Create a safe space
There’s a time and place to bring up the matter of personal hygiene with your teen. In front of their siblings, for example, isn’t ideal. The key to having a productive discussion is to do your best to make your teen feel at ease.
Rather than having a face-to-face conversation, consider casually mentioning the topic while the two of you are cooking, washing dishes, or sitting alone together in the car. This will help your teen feel less put on the spot and more inclined to open up.
While you should be honest with your child about their body odor, make sure your tone isn’t accusatory or judgmental. Let your teen know these changes are a normal part of growing up, and they can always come to you with questions.
Give them the right tools
Outline the various ways your teen can minimize their body odor such as showering and wearing clean clothes on a daily basis. Rather than nag or plead with them, explain that taking care of their personal hygiene is a responsibility.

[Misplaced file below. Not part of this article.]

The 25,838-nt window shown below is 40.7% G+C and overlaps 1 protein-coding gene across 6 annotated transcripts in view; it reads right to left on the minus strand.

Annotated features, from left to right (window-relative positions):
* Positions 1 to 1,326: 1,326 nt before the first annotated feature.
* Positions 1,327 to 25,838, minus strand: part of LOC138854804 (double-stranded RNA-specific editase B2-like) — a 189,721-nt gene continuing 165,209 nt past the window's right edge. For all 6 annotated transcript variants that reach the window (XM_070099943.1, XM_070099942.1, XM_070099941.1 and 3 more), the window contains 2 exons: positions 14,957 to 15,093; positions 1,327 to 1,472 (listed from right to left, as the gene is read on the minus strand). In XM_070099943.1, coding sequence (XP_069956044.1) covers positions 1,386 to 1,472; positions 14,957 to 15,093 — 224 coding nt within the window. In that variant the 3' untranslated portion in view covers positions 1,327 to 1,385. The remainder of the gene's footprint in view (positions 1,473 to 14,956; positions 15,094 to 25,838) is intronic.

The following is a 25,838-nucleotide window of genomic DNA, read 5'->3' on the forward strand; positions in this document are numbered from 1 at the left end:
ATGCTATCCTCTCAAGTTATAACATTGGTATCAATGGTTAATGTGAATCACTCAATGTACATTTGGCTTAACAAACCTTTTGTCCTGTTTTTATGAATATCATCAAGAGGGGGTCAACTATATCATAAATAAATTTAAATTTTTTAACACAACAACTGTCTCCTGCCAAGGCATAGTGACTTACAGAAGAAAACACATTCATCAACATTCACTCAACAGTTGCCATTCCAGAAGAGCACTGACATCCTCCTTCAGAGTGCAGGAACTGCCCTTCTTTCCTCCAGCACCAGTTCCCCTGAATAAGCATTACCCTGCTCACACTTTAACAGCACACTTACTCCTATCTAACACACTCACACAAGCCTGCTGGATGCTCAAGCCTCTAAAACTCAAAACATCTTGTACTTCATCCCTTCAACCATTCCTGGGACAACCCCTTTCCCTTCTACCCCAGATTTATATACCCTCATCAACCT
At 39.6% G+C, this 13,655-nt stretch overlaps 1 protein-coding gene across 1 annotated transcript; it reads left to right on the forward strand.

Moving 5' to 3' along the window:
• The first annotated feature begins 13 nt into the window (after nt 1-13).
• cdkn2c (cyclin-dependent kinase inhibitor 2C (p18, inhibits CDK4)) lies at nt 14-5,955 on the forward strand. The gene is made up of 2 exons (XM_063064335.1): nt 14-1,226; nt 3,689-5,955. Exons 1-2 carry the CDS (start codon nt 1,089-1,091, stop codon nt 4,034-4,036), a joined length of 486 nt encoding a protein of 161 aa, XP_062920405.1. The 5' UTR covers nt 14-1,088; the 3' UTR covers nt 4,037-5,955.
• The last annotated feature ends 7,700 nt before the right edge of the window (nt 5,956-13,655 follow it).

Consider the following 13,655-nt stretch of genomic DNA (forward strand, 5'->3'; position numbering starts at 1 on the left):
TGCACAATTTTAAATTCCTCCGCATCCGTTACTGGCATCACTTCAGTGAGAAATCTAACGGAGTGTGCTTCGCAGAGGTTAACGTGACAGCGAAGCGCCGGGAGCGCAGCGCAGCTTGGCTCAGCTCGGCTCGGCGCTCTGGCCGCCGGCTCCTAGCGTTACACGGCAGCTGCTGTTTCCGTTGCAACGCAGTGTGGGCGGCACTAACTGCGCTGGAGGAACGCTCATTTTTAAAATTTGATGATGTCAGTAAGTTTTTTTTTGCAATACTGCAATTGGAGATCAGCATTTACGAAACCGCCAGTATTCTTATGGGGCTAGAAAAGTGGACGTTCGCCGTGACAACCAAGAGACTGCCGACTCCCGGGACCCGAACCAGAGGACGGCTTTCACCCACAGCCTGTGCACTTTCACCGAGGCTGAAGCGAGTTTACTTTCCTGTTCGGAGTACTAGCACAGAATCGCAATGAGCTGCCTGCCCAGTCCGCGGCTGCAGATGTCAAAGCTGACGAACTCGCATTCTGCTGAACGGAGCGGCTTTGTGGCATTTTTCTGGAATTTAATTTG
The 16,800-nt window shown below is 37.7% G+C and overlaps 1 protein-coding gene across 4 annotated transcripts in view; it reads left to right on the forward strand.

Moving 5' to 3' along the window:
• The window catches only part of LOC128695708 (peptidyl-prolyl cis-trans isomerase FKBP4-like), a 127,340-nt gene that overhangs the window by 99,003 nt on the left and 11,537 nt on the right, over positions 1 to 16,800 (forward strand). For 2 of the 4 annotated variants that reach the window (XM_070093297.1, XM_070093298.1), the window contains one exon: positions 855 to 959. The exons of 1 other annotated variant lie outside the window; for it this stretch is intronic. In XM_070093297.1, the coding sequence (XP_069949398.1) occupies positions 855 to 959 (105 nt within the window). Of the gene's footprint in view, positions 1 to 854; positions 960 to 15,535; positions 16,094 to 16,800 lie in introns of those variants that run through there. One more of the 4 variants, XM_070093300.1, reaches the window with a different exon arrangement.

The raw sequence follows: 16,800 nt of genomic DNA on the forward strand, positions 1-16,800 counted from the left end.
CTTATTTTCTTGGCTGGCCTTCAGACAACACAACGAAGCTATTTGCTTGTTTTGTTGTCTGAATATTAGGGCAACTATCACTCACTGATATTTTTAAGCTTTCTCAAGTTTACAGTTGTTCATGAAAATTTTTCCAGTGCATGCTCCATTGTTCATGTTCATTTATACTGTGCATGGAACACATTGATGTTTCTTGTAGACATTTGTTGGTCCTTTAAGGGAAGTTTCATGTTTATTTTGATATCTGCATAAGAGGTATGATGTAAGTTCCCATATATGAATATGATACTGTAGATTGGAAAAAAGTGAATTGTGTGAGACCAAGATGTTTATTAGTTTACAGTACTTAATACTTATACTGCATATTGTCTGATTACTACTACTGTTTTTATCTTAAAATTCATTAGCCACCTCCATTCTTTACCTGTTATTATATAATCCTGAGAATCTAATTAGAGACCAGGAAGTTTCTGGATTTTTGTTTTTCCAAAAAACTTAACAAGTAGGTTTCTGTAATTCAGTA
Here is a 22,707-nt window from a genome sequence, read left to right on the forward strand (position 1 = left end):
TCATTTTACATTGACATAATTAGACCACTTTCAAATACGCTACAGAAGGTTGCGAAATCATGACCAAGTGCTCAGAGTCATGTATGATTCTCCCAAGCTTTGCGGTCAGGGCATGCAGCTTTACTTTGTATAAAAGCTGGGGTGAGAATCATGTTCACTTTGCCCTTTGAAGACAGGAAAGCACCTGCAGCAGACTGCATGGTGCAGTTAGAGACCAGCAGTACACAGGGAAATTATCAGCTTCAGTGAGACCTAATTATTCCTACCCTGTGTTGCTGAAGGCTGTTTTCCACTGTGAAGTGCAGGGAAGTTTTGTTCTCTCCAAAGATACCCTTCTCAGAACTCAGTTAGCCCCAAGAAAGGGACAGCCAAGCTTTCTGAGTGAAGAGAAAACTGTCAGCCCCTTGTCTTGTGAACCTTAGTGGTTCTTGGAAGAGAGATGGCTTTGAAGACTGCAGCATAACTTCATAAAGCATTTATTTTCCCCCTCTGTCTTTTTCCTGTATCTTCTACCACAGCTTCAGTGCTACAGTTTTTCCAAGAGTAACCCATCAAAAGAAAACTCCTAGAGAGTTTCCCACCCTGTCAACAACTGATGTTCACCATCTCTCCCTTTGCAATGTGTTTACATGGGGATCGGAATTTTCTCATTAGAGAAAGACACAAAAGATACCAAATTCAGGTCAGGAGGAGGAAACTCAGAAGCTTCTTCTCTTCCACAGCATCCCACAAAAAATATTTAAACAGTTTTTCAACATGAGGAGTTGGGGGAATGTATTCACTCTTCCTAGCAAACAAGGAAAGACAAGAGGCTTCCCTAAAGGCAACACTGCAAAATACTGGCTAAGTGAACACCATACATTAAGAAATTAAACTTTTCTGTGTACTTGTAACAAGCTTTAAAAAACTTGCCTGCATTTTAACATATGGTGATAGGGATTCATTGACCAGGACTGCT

Additionally, you and your teen should put together a list of the products they’ll need. This includes antiperspirant, shower gel, mouthwash, shampoo, face cleanser, and shoe deodorizer. Keep in mind that your teen may be reluctant to shop for these products with their parents, so remember to give them some space at the pharmacy.
Meet the Candidates: Eugene Tewalt – Front Royal Town Council
Meet the Candidates is a series on the Royal Examiner where we will sit down with each candidate in our local election and discuss issues that are important to all of us. The Royal Examiner asked Michael Graham, a former Town Manager of Front Royal to host these conversations. As a former Town Manager, Michael has an insight into the issues facing the Town and hopefully be able to bring out from each candidate their vision and plan if they are to be elected in the November 3rd election.